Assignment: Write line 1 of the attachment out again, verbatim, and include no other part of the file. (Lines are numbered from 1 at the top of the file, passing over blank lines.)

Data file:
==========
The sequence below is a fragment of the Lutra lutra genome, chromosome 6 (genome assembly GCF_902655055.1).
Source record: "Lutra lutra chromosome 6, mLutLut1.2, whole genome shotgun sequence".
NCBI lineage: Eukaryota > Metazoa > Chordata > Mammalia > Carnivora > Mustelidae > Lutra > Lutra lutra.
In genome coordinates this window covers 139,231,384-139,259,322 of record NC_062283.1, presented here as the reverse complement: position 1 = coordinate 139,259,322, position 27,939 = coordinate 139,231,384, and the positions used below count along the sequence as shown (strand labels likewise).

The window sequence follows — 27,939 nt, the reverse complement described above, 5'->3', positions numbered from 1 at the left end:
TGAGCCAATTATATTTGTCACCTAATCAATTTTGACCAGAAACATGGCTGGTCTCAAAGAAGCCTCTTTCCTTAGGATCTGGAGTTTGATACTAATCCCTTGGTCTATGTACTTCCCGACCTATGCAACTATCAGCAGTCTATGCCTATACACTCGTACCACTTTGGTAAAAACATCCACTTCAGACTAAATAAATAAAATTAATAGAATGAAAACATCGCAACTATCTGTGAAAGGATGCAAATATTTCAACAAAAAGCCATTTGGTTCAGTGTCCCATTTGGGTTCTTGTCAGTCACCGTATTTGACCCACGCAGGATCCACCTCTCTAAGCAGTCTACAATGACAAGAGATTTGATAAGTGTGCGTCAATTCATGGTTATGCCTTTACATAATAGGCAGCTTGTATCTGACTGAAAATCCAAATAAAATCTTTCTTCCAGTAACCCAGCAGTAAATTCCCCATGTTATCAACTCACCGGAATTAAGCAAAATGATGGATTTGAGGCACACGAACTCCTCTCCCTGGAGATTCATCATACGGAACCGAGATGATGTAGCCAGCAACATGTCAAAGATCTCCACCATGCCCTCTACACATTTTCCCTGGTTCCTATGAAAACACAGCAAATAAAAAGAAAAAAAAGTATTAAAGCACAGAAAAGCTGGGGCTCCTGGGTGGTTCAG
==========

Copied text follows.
The sequence below is a fragment of the Lutra lutra genome, chromosome 6 (genome assembly GCF_902655055.1).